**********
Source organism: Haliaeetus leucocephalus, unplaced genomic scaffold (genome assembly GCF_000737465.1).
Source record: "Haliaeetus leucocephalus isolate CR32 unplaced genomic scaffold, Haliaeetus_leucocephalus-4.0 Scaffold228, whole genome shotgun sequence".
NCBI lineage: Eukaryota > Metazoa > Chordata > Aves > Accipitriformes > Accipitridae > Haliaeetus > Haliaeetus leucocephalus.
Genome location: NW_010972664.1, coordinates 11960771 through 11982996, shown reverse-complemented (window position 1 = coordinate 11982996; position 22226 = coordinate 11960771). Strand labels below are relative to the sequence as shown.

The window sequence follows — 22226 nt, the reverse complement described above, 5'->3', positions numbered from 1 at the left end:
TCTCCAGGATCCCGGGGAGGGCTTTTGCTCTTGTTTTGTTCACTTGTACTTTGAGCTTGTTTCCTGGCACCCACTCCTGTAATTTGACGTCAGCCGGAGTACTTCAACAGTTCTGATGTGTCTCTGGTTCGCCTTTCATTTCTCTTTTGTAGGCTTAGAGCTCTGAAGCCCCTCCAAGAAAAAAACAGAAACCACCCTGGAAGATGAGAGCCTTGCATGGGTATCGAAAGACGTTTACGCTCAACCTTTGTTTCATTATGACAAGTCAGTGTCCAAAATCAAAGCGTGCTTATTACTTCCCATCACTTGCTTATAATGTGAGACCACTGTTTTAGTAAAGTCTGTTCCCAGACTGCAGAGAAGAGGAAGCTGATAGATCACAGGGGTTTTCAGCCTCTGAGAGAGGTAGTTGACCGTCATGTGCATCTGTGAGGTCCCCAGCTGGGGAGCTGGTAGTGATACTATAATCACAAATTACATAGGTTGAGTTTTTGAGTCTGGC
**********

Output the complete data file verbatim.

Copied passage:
Source organism: Haliaeetus leucocephalus, unplaced genomic scaffold (genome assembly GCF_000737465.1).
Source record: "Haliaeetus leucocephalus isolate CR32 unplaced genomic scaffold, Haliaeetus_leucocephalus-4.0 Scaffold228, whole genome shotgun sequence".
NCBI lineage: Eukaryota > Metazoa > Chordata > Aves > Accipitriformes > Accipitridae > Haliaeetus > Haliaeetus leucocephalus.
Genome location: NW_010972664.1, coordinates 11960771 through 11982996, shown reverse-complemented (window position 1 = coordinate 11982996; position 22226 = coordinate 11960771). Strand labels below are relative to the sequence as shown.

The window sequence follows — 22226 nt, the reverse complement described above, 5'->3', positions numbered from 1 at the left end:
TCTCCAGGATCCCGGGGAGGGCTTTTGCTCTTGTTTTGTTCACTTGTACTTTGAGCTTGTTTCCTGGCACCCACTCCTGTAATTTGACGTCAGCCGGAGTACTTCAACAGTTCTGATGTGTCTCTGGTTCGCCTTTCATTTCTCTTTTGTAGGCTTAGAGCTCTGAAGCCCCTCCAAGAAAAAAACAGAAACCACCCTGGAAGATGAGAGCCTTGCATGGGTATCGAAAGACGTTTACGCTCAACCTTTGTTTCATTATGACAAGTCAGTGTCCAAAATCAAAGCGTGCTTATTACTTCCCATCACTTGCTTATAATGTGAGACCACTGTTTTAGTAAAGTCTGTTCCCAGACTGCAGAGAAGAGGAAGCTGATAGATCACAGGGGTTTTCAGCCTCTGAGAGAGGTAGTTGACCGTCATGTGCATCTGTGAGGTCCCCAGCTGGGGAGCTGGTAGTGATACTATAATCACAAATTACATAGGTTGAGTTTTTGAGTCTGGC